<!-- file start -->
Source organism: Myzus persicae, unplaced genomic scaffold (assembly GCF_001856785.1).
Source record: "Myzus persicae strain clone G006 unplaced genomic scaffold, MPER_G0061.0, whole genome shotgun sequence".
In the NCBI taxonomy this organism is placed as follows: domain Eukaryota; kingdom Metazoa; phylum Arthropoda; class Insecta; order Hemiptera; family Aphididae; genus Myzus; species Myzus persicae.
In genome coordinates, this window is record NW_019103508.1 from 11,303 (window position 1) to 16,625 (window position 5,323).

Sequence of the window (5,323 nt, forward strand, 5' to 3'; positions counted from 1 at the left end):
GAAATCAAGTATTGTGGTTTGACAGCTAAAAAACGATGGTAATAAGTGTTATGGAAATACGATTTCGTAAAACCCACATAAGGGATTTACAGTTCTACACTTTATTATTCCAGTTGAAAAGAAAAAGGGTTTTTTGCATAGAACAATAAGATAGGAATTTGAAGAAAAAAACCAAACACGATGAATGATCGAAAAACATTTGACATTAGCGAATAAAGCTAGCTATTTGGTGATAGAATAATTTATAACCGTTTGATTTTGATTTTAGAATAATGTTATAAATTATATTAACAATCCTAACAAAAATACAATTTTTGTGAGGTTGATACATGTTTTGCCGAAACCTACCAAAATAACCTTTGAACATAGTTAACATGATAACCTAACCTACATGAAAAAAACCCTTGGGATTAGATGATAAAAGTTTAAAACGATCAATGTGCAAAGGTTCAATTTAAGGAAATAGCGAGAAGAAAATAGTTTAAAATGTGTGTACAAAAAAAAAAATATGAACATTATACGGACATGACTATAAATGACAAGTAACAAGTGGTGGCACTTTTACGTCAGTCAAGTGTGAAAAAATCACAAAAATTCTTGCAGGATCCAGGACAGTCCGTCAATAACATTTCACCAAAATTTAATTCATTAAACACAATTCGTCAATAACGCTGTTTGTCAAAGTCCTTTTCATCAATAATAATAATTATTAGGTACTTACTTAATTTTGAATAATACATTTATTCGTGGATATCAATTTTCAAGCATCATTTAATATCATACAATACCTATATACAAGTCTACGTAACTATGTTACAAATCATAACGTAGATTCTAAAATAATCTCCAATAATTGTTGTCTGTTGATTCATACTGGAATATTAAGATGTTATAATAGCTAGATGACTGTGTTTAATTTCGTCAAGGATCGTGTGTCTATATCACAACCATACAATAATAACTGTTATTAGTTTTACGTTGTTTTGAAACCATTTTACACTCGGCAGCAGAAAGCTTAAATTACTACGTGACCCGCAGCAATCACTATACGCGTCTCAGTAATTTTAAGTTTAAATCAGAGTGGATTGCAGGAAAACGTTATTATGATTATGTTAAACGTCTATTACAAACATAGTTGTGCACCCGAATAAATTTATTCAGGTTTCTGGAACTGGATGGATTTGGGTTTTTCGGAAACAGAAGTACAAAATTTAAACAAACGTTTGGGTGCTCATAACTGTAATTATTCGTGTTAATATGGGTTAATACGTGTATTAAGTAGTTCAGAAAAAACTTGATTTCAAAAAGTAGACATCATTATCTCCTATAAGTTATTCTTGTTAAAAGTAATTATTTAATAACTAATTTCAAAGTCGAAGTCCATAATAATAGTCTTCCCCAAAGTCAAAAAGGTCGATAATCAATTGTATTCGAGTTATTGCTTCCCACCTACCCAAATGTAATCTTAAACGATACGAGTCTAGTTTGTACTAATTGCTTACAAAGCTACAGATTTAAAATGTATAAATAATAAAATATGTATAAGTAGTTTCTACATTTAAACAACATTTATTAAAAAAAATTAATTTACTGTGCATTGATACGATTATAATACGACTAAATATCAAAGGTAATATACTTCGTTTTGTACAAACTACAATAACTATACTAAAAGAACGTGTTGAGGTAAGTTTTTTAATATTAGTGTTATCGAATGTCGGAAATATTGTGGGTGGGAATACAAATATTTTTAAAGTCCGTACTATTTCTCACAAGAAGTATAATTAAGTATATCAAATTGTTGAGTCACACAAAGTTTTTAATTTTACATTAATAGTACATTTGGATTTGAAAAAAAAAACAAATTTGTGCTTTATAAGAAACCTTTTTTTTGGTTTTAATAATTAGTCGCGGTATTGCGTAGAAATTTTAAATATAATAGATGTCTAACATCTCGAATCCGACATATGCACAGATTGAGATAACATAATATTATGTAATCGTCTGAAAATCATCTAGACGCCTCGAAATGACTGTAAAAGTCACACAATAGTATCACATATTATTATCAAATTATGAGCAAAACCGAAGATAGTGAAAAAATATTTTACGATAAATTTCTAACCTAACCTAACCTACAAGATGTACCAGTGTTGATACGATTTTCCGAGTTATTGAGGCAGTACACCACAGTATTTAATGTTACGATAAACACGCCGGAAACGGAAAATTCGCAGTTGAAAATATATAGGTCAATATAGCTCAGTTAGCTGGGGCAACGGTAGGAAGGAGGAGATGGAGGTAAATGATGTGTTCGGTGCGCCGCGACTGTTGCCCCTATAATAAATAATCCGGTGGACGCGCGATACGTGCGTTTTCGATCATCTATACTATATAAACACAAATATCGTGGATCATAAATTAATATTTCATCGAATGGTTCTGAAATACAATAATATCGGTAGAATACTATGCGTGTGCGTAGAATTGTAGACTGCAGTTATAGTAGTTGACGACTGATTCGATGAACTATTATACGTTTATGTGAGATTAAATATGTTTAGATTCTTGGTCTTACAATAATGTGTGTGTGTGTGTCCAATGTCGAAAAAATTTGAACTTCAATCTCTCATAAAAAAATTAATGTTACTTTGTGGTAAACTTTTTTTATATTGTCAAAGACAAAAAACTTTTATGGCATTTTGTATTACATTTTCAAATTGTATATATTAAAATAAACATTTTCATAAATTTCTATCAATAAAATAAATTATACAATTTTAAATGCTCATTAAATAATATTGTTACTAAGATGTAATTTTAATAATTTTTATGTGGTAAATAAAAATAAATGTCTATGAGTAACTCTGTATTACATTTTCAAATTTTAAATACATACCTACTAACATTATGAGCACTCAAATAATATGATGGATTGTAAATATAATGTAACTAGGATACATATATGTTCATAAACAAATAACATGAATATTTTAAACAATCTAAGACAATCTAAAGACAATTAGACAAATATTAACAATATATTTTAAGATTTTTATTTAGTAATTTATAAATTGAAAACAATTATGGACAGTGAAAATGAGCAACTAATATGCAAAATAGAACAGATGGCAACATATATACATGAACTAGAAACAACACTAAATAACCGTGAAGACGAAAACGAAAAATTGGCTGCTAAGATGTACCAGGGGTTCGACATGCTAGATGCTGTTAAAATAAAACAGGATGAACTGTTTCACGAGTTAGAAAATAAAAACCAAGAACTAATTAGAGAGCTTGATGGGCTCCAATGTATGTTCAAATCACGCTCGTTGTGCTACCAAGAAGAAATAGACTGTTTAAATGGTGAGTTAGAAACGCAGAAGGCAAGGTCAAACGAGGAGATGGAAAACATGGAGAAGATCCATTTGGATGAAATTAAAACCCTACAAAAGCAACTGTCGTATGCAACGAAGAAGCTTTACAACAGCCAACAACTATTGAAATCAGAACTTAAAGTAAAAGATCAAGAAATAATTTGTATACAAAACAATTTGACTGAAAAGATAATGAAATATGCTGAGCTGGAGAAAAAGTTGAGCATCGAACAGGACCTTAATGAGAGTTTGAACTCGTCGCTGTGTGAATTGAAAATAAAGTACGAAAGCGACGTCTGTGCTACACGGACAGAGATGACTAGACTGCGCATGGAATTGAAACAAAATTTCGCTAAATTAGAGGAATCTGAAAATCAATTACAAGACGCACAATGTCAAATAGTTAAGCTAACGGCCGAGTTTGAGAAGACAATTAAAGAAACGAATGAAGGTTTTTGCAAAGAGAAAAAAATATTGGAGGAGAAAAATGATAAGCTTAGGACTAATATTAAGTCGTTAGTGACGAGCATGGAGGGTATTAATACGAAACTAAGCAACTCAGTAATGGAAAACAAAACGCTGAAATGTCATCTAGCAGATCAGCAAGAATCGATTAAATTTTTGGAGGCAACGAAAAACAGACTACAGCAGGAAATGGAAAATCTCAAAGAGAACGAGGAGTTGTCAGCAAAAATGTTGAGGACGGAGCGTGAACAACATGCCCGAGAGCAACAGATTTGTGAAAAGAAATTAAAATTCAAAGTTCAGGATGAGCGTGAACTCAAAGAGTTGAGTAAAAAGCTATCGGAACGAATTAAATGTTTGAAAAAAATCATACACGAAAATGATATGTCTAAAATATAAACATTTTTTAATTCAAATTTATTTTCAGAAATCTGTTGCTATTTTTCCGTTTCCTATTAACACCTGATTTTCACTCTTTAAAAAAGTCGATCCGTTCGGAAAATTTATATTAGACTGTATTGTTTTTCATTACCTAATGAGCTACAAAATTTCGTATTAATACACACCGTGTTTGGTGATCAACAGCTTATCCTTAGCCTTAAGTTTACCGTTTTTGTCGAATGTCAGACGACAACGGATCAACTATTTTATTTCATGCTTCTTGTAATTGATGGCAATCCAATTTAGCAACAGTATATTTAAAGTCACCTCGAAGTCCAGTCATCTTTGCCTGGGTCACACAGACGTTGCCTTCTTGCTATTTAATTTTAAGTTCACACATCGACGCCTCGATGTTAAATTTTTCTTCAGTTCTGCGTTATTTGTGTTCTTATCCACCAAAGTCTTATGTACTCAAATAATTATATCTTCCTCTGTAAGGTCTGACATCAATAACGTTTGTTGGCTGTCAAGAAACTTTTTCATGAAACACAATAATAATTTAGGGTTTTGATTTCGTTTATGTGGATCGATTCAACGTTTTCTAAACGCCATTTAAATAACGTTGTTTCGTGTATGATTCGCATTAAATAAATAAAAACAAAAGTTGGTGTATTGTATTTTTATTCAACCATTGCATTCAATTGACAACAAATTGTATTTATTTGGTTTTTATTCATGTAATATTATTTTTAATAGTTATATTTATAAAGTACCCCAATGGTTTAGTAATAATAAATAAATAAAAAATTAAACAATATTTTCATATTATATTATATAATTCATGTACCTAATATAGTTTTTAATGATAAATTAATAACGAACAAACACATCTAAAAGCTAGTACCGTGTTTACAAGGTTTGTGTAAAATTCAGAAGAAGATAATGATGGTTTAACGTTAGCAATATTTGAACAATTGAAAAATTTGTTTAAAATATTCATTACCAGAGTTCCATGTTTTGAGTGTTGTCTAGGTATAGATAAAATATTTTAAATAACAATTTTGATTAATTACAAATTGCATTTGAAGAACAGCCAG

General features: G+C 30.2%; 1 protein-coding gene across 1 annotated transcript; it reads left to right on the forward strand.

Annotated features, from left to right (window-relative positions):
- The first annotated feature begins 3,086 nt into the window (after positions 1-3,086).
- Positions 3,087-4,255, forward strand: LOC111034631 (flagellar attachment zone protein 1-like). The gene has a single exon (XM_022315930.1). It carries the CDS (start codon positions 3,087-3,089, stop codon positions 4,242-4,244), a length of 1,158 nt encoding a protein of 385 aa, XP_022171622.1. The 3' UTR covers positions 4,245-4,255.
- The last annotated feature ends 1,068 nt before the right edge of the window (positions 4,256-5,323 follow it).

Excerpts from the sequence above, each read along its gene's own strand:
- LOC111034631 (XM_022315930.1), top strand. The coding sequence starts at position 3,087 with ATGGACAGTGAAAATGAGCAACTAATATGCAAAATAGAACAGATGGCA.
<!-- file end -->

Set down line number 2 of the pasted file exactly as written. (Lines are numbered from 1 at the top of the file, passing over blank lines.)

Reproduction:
Source record: "Myzus persicae strain clone G006 unplaced genomic scaffold, MPER_G0061.0, whole genome shotgun sequence".